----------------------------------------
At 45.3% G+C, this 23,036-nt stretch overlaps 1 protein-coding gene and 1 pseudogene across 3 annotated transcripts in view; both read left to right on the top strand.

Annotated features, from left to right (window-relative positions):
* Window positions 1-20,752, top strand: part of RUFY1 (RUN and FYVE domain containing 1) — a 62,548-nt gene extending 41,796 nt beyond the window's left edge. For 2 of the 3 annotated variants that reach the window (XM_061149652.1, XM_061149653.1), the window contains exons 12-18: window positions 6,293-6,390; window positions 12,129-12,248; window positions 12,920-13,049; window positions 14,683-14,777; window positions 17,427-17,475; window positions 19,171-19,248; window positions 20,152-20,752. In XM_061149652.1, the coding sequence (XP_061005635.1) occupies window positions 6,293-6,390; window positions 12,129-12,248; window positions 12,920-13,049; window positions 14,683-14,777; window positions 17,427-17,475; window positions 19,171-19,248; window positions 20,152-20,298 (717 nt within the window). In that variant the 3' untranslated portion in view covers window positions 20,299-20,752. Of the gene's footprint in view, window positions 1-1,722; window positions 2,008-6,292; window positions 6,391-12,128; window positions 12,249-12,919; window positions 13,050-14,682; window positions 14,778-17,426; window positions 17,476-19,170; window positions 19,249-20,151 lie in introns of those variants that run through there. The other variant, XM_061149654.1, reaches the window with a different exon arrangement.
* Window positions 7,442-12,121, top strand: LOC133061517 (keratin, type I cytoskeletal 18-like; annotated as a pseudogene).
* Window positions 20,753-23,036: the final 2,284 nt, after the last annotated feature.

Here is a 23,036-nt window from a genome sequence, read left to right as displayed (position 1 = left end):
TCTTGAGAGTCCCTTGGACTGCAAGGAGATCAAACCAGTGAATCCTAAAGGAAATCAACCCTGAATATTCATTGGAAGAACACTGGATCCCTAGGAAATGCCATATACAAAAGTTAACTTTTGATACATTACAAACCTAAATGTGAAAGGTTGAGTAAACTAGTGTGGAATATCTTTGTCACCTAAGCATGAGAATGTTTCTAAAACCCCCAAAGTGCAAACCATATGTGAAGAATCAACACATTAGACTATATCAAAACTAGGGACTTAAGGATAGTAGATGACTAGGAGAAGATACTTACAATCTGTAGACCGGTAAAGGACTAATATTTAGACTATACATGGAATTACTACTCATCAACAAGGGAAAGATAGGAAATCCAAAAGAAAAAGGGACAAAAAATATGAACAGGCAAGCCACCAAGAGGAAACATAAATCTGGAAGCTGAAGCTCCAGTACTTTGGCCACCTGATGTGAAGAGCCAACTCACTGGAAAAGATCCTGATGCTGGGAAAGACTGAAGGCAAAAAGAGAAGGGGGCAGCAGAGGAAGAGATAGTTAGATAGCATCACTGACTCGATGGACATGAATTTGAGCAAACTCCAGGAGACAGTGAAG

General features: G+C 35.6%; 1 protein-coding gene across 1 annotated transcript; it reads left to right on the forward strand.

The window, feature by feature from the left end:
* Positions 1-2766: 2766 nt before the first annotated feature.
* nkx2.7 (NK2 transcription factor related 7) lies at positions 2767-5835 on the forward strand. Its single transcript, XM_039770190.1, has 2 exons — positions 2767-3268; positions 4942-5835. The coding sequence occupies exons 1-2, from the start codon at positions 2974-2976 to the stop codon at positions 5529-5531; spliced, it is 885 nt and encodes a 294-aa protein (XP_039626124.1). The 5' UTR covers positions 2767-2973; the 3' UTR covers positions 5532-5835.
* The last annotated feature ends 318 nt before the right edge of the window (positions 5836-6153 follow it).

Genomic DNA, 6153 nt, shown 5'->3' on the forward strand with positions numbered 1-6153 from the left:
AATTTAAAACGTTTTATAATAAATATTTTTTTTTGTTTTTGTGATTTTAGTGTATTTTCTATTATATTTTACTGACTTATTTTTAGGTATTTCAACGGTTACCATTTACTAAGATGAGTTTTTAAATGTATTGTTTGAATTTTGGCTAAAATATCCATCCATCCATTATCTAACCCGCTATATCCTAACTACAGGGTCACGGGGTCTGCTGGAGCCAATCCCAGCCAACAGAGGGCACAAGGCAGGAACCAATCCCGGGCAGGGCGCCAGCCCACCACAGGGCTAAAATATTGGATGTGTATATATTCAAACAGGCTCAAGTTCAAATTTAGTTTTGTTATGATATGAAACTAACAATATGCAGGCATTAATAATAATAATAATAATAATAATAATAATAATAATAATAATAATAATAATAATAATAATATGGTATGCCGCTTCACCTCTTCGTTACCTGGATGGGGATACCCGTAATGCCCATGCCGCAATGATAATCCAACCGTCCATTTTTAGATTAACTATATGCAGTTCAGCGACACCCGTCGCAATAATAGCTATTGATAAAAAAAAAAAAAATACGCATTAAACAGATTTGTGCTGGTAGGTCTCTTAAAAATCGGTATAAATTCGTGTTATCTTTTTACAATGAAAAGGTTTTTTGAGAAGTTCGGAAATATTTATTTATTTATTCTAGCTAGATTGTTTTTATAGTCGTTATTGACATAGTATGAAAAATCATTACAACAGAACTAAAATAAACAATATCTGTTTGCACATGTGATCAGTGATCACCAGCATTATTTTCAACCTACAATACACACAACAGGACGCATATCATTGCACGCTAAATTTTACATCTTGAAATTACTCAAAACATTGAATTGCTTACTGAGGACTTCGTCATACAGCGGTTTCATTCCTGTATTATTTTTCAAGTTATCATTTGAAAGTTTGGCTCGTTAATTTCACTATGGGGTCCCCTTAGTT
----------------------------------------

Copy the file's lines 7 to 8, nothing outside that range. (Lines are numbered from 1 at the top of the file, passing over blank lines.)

TCTTGAGAGTCCCTTGGACTGCAAGGAGATCAAACCAGTGAATCCTAAAGGAAATCAACCCTGAATATTCATTGGAAGAACACTGGATCCCTAGGAAATGCCATATACAAAAGTTAACTTTTGATACATTACAAACCTAAATGTGAAAGGTTGAGTAAACTAGTGTGGAATATCTTTGTCACCTAAGCATGAGAATGTTTCTAAAACCCCCAAAGTGCAAACCATATGTGAAGAATCAACACATTAGACTATATCAAAACTAGGGACTTAAGGATAGTAGATGACTAGGAGAAGATACTTACAATCTGTAGACCGGTAAAGGACTAATATTTAGACTATACATGGAATTACTACTCATCAACAAGGGAAAGATAGGAAATCCAAAAGAAAAAGGGACAAAAAATATGAACAGGCAAGCCACCAAGAGGAAACATAAATCTGGAAGCTGAAGCTCCAGTACTTTGGCCACCTGATGTGAAGAGCCAACTCACTGGAAAAGATCCTGATGCTGGGAAAGACTGAAGGCAAAAAGAGAAGGGGGCAGCAGAGGAAGAGATAGTTAGATAGCATCACTGACTCGATGGACATGAATTTGAGCAAACTCCAGGAGACAGTGAAG

General features: G+C 35.6%; 1 protein-coding gene across 1 annotated transcript; it reads left to right on the forward strand.